The Bruins and Canucks in an old school battle for the Stanley Cup

There is no doubt in the minds of hockey fans all over the world (particularly in Canada) that physicality is a huge part of the sport.  Body checks, board play, shot blocking, traffic in front of the net, and of course fighting separate hockey from the rest of the sports world.  And whether the National Hockey League wants to admit it or not, it's a huge draw for the sport.

Keep in mind that the days of line brawls and fighting in the stands are long gone.  Gone with the era that older fans remember fondly.  A time where shots to a helmet-less head were a right of passage.  That degree of violence is long gone, but there is no doubt that professional hockey players have a high emotional level that is unseen in most other sports leagues.

If you are a fan of hard-hitting, high tempo, and incredibly emotional hockey, you are in for a treat with this series.  A word of warning though, if you don't like the physicality, you may want to avoid reading any further.

With a commanding two games-to-none lead of the best of seven Stanley Cup Final, Vancouver entered Boston on Monday night with the hopes of putting a stranglehold on the series with an almost impossible three to none lead.  In fact, with a fairly convincing first period for Vancouver, it looked like that may have been the case.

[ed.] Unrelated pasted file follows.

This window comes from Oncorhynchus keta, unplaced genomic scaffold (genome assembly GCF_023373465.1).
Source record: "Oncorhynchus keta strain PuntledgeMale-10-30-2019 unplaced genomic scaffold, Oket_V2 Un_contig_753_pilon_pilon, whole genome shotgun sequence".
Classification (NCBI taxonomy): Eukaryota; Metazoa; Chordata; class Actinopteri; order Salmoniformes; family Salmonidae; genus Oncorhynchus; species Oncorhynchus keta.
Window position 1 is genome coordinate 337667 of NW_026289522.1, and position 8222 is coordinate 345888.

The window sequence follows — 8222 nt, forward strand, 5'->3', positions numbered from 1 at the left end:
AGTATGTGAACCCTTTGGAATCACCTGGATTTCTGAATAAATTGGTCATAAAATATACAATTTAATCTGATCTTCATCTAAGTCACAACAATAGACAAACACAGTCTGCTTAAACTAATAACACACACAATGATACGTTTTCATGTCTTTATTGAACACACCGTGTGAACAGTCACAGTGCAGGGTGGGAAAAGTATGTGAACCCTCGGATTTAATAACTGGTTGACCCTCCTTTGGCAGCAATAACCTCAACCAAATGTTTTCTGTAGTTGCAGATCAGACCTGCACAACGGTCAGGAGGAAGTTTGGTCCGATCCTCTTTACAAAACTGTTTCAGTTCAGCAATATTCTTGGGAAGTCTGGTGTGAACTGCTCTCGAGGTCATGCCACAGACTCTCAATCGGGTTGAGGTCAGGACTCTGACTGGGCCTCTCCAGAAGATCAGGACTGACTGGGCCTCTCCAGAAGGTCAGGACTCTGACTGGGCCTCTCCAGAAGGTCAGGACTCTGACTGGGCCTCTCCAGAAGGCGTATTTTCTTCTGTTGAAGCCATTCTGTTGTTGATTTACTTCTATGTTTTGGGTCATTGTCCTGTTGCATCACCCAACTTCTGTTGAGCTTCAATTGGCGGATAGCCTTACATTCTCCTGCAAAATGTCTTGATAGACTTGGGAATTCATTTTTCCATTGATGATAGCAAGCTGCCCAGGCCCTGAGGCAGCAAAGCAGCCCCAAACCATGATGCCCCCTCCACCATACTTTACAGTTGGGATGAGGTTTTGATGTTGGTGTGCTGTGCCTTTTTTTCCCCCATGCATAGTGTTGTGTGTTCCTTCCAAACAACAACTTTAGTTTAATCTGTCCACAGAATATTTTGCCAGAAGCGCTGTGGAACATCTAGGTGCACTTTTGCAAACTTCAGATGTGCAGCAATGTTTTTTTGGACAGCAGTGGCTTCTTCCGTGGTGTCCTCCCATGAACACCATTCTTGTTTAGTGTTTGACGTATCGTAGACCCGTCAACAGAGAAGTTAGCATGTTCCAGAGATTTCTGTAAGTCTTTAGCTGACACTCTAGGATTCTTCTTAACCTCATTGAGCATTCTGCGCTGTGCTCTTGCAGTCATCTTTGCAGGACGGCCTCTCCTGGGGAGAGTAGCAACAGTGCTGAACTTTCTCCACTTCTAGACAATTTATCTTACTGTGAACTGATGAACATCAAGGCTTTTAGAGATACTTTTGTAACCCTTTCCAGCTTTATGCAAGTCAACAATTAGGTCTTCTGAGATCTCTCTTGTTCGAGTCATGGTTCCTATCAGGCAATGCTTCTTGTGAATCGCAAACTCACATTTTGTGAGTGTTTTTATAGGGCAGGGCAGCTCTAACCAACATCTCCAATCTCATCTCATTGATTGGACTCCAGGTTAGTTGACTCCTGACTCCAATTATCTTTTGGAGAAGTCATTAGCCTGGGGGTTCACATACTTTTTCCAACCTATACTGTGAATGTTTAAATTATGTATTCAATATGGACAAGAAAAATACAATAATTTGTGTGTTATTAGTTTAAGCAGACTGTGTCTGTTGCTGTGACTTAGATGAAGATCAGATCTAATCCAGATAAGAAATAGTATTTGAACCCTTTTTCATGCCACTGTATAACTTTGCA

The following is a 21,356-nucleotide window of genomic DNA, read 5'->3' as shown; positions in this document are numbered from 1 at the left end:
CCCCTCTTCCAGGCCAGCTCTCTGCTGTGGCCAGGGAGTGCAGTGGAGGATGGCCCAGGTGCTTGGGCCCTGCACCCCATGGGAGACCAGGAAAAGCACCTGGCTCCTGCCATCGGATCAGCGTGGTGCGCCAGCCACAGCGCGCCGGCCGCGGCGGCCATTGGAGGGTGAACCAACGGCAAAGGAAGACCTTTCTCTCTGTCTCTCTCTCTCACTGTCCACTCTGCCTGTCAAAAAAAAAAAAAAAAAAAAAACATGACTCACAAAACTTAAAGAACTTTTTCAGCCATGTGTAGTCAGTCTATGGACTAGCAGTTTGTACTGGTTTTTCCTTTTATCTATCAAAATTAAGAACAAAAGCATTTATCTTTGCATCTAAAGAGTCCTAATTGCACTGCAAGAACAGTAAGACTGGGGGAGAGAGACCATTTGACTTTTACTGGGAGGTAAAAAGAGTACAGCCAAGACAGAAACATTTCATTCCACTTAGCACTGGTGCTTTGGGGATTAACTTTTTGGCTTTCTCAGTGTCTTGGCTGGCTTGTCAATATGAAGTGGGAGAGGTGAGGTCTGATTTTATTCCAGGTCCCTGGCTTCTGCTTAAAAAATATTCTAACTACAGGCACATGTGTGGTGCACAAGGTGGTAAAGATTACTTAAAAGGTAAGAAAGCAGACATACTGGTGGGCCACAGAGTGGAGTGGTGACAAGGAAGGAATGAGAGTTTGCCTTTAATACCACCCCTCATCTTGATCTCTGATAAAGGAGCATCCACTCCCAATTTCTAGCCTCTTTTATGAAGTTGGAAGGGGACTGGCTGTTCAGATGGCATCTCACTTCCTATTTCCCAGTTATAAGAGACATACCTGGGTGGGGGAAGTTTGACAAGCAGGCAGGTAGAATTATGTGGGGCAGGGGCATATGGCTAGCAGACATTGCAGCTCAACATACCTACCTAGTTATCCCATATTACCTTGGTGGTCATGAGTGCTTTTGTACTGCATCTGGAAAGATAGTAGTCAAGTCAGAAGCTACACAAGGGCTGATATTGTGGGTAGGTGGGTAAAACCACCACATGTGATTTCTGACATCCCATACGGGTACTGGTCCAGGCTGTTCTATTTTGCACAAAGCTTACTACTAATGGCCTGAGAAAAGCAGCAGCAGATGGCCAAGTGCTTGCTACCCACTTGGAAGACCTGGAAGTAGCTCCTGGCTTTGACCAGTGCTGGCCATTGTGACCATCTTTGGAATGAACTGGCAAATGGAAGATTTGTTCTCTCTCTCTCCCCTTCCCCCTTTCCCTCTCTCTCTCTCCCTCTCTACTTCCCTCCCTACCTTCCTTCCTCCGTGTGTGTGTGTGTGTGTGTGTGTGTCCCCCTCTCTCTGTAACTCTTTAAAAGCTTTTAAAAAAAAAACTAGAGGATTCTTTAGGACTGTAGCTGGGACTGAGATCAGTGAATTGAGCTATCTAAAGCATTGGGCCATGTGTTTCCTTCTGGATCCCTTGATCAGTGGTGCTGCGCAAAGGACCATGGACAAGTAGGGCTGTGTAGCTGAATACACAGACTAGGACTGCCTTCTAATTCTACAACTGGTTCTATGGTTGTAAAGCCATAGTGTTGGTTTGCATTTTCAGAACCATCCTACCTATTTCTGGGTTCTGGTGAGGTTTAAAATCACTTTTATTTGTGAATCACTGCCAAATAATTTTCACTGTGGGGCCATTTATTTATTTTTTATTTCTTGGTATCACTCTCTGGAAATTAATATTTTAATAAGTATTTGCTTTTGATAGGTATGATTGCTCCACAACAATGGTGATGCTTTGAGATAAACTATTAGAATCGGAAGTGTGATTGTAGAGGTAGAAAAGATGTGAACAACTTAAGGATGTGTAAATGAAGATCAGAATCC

That is, until a vicious hit changed the look of this series.

When Boston Bruins forward Nathan Horton approached the Vancouver blue line, he had no idea what was coming next.  With what the NHL rules as a "blind side" hit, Canucks defenseman Aaron Rome levelled Horton, sending him hard to the ice.  For the most part motionless, Horton was stretchered off the ice and taken to hospital.  Understandably, this was a scary moment for all the players on the ice.  With Horton stretchered off the ice, Rome made his way off the ice.  He received a major five-minute penalty, as well as game misconduct.

Neither player will be back for this series.  Horton is out indefinitely with the injuries suffered by the hit, and Rome received the highest suspension ever for a Stanley Cup Final.  The result being a four game suspension, which is the greatest amount of games left the teams can play this series.

Even though this was a scary moment, it seemed to incite the Bruins for the improbable comeback.

When the second period began, Boston played like a different team.  Boston continually attacked Vancouver both physically and on the score sheet.  Boston went on to win the game by a score of 8-1 and change the series to a 2-1 lead for the Canucks.

This game was not without its fair share of ugliness though as the finger biting from the series opener returned for this one.

Early in the game, Bruins forward (and oldest player to score in a Stanley Cup Final) Mark Recchi taunted Canucks forward Ryan Kesler with two fingers in his face, urging him to bite.  This reoccurred again in the third period as Milan Lucic gained his own sense of revenue on Canucks forward Alex Burrows, the man accused of biting the Bruins Bergeron in Game 1. 

When the game ended, both benches were thin as many players had left the game due to penalties being called.  The fans became astounded with amazement at what they had seen.  The heads of NHL disciplinary were a bit surprised themselves, as they have been quick to quell this type of behaviour going forward.

Wednesday night in Boston is shaping up to again another physical affair.  Let's hope no one else gets injured as this another pivotal moment in the series begins.